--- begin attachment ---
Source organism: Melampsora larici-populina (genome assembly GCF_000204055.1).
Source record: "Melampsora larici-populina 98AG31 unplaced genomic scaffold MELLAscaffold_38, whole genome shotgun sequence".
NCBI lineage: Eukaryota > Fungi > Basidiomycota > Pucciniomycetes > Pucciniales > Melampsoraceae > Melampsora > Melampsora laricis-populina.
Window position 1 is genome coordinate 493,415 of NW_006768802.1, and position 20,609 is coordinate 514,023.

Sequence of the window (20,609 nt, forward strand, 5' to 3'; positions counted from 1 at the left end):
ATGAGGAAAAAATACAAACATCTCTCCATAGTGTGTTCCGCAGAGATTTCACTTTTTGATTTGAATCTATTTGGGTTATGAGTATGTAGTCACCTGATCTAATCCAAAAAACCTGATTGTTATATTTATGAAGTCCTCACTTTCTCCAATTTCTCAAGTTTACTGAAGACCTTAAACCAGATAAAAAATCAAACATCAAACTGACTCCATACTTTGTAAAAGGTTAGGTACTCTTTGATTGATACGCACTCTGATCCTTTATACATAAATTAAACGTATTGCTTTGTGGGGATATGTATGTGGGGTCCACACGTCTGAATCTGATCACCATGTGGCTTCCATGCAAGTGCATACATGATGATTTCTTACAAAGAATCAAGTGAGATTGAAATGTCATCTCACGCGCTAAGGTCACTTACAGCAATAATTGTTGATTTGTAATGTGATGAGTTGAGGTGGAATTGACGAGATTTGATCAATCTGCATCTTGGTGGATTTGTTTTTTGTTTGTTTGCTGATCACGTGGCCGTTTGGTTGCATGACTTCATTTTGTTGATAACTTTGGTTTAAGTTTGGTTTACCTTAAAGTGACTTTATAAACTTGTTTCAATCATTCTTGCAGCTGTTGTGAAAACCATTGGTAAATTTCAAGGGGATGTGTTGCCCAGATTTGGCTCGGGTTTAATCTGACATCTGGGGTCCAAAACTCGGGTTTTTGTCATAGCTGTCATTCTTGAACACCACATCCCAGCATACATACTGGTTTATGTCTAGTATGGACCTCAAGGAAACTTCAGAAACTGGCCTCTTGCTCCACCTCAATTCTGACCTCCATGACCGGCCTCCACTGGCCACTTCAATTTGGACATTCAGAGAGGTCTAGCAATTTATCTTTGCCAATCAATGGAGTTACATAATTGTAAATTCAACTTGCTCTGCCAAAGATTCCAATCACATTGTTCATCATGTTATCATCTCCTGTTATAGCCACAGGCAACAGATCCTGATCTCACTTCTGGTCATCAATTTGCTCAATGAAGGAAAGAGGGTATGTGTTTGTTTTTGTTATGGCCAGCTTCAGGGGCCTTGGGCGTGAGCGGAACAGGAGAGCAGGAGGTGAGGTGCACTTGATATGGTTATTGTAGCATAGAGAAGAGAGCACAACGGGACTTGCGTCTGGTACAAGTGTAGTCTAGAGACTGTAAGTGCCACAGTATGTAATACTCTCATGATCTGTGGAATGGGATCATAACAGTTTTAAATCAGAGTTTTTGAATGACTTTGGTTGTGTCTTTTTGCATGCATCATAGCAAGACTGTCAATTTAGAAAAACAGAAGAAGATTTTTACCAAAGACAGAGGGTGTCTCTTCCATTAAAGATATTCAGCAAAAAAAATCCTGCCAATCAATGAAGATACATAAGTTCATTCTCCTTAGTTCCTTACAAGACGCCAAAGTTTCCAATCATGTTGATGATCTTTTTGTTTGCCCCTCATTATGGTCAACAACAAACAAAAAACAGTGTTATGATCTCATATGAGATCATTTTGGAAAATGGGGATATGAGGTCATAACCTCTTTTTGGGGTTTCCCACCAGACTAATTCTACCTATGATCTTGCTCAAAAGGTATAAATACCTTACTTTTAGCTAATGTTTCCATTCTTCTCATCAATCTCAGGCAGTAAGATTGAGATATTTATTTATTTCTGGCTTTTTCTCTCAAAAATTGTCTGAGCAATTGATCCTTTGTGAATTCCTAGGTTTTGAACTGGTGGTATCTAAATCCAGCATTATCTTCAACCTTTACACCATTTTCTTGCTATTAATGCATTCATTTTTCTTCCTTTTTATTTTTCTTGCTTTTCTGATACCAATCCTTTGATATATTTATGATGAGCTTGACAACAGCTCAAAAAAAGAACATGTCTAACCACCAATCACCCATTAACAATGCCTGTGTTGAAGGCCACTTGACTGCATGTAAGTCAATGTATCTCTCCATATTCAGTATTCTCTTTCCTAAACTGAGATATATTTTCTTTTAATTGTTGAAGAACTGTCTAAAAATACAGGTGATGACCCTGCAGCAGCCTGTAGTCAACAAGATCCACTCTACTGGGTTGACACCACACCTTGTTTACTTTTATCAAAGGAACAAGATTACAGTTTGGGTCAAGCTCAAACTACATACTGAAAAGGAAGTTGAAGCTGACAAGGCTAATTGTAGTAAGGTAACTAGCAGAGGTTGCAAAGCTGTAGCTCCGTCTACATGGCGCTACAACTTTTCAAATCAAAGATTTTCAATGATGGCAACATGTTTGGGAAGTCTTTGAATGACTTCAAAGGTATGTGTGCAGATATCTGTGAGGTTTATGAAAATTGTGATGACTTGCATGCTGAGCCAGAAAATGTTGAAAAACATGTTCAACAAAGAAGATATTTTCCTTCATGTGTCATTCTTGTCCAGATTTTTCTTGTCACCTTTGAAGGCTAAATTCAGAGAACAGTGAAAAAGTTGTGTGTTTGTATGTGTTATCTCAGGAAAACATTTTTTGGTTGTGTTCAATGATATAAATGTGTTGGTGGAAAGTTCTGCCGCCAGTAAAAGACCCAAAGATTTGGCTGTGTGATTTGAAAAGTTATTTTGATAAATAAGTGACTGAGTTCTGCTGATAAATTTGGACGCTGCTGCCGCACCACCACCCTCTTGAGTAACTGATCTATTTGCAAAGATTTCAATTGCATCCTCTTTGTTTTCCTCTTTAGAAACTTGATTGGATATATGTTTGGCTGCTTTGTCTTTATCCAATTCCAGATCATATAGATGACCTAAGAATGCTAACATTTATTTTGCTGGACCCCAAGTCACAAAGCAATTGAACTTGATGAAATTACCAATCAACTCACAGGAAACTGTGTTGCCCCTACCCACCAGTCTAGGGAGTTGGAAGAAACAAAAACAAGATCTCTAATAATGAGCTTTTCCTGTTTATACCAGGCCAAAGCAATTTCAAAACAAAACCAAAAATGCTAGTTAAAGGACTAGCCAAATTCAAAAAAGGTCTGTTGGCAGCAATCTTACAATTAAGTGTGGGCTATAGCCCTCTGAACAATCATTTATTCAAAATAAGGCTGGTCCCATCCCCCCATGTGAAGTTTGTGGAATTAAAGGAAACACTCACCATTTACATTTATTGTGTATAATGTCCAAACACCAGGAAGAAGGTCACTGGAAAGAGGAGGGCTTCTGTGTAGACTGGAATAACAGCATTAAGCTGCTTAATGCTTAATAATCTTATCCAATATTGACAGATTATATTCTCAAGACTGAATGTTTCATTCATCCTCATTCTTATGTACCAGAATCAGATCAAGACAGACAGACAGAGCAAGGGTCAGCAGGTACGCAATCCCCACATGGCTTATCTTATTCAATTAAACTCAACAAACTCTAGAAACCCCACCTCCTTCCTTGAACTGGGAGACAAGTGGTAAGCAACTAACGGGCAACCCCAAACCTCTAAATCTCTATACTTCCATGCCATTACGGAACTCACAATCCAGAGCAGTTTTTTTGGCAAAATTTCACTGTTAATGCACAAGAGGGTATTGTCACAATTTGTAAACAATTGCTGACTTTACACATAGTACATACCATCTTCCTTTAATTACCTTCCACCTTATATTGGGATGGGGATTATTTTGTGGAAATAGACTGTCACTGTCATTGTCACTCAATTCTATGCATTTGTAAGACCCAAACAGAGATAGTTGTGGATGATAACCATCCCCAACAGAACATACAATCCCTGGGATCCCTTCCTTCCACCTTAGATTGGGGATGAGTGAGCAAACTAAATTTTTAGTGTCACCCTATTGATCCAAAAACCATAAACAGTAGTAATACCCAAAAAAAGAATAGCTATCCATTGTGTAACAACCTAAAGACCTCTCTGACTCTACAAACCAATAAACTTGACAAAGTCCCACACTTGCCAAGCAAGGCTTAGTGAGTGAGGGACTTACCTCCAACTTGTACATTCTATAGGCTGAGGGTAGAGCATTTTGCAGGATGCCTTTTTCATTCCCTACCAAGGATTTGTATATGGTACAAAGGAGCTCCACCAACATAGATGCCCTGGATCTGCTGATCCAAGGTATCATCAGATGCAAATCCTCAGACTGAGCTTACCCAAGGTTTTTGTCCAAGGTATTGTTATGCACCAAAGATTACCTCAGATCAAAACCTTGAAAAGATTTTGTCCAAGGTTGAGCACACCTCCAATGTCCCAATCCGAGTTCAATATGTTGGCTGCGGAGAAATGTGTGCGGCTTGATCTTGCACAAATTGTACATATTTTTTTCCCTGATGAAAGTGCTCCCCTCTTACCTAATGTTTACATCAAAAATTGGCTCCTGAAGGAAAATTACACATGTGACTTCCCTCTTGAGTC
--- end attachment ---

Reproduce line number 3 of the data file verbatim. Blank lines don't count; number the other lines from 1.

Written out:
NCBI lineage: Eukaryota > Fungi > Basidiomycota > Pucciniomycetes > Pucciniales > Melampsoraceae > Melampsora > Melampsora laricis-populina.